TLDR: a review of this year's KCG AGM and some thoughts on the funeral of the Queen.
Well, it was a long wait to attend my first KCG convention, but it was definitely worth it. The Guild of Machine Knitters merged with the KCG before their convention in 2019, but too late for many of us to be able to attend I think as it was mostly sold out (I ended up leading a class in machine knitting). Luckily for me that year was at Warwick uni, so I didn't need to find accomodation. We were to convene in Leeds in 2020 and had to cancel our hotel bookings when COVID started to close everything down, and last year everything was done online for the same reason.
I spent the morning packing what felt like the kitchen sink into the car - in reality, one knitting machine, one stand, a box of patterns and machine parts to donate, a big bag of garments. I think I might sell the Toyota stand on, the legs are in exactly the wrong place for the Brother clamp positions - we nearly ended up with the machine in our laps at one point! A few items I've popped onto the UK KM sales group on Facebook (which ended up not being taken out of the boot). I also packed several projects to knit on or sew up, correspondance to catch up on, the laptop, a toolbox, the DSLR which I ended up not using and my suitcase of course. Phew! I left immediately after a quick lunch and got to the venue in good time. I do need to start ignoring Mrs Garmin, the smallest amount of slower traffic and she has a tizzy and advises me to leave at the next exit, very often quite some way from the destination. The M1 was fine traffic-wise for a Friday, I wasn't in any hurry!
The convention was at the Hayes Conference Centre, which was a large country house converted into a fairly extensive conference campus. It was a German POW camp at one point, and someone commented that perhaps they were still the same beds? They were a little firm but fine by me - I was surprised there wasn't a tv in my room, but then again I had the laptop and no time nor need for tv anyway! I never sleep well in strange places for the first few nights, so holidays are always fun but exhausting and short weekends even more so. Dunno why I thought I'd need things to do, apart from knitting a few more rows on the purple poncho, I spent most of my time catching up with friends old and new.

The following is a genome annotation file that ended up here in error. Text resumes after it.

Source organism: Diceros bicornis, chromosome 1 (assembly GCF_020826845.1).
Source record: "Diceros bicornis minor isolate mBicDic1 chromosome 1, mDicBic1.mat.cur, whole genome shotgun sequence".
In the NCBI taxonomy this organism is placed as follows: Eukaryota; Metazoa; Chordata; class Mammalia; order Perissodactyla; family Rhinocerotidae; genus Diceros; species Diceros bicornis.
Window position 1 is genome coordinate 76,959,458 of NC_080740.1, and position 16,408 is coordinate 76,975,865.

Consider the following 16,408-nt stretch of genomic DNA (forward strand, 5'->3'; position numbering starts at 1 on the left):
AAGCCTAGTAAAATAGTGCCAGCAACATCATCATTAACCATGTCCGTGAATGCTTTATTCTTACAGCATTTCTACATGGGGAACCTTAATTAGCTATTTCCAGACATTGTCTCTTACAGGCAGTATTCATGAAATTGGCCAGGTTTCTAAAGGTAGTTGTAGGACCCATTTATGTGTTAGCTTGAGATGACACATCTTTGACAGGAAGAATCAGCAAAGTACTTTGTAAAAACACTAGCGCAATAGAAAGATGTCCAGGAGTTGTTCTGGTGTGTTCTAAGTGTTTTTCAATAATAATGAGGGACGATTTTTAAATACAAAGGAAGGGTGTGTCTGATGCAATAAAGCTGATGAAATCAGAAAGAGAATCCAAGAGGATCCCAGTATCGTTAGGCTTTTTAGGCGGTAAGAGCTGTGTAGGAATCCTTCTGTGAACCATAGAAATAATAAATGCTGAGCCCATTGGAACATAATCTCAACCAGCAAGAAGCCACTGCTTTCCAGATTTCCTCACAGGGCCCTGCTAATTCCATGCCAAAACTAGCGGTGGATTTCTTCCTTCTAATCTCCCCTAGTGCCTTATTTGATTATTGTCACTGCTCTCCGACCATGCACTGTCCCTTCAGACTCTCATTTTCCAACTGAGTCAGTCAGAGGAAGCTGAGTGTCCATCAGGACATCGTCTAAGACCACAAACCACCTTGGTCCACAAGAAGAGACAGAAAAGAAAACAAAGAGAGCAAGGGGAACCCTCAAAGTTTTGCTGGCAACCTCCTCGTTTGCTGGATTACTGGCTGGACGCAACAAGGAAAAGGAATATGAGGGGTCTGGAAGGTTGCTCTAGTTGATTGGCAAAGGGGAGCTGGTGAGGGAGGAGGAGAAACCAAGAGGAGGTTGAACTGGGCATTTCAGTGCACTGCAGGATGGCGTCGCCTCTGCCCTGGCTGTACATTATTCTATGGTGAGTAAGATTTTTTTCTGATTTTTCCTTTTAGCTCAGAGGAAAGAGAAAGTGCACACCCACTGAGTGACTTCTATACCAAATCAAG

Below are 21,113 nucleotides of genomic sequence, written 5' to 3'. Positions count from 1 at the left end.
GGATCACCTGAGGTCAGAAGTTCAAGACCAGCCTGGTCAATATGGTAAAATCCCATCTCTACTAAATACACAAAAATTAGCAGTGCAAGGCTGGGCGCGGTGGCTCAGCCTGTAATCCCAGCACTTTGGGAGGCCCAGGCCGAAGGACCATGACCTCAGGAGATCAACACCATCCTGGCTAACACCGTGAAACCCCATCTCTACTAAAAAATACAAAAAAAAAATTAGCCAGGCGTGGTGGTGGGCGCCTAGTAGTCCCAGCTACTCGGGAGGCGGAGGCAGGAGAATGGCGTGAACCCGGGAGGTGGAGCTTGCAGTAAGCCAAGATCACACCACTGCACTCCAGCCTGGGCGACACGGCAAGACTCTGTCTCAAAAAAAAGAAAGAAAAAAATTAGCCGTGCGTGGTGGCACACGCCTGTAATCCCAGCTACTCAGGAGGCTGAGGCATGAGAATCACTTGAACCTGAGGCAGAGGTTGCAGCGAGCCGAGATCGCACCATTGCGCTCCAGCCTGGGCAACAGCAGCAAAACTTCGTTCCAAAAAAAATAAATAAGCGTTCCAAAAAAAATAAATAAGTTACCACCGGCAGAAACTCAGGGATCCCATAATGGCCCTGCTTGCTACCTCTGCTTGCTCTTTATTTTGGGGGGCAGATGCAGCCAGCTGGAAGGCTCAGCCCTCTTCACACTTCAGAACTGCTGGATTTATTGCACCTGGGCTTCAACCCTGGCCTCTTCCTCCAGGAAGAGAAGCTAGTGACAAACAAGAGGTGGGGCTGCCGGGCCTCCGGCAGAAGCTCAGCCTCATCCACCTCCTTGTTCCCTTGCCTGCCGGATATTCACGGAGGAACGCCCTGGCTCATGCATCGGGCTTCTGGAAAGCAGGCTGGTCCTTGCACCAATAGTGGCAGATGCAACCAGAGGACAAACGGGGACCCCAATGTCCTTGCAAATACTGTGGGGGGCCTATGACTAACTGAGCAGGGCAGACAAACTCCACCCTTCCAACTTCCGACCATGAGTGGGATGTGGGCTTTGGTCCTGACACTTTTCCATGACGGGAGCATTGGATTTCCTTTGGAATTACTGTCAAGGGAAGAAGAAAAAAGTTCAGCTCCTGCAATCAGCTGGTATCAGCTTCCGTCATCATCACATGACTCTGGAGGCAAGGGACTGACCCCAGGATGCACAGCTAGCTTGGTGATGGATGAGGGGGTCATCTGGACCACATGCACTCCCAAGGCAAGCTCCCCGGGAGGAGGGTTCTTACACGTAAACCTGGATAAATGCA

We all got a little goody bag containing a skein of beautiful yarn from Knit McIntosh, the proprietor James giving us a moving and passionate talk about his past issues with mental health and how knitting and colours brought him out of it on the Saturday, alongside some interesting medical information from his partner Dr Thomas Ernst FRCP. They were lovely chaps and were both wearing very lovely coloured sweaters, I never got a chance to ask what colourways as they left straight after their talk to go home, but they were gorgeous raspberry and burgundy respectively. There was also a hardback notebook to launch the KCG's new branding (the website is next apparently). We started with a lovely welcome talk and most of us got to examine the Gladys Jeskin sampler, a strip of 899 handknit samples which is so long we only managed to unwind it across four rows of the room before we had to start winding it back - it's kept on a garden hose reel and the Guild have been examining and cataloguing it based on her notes.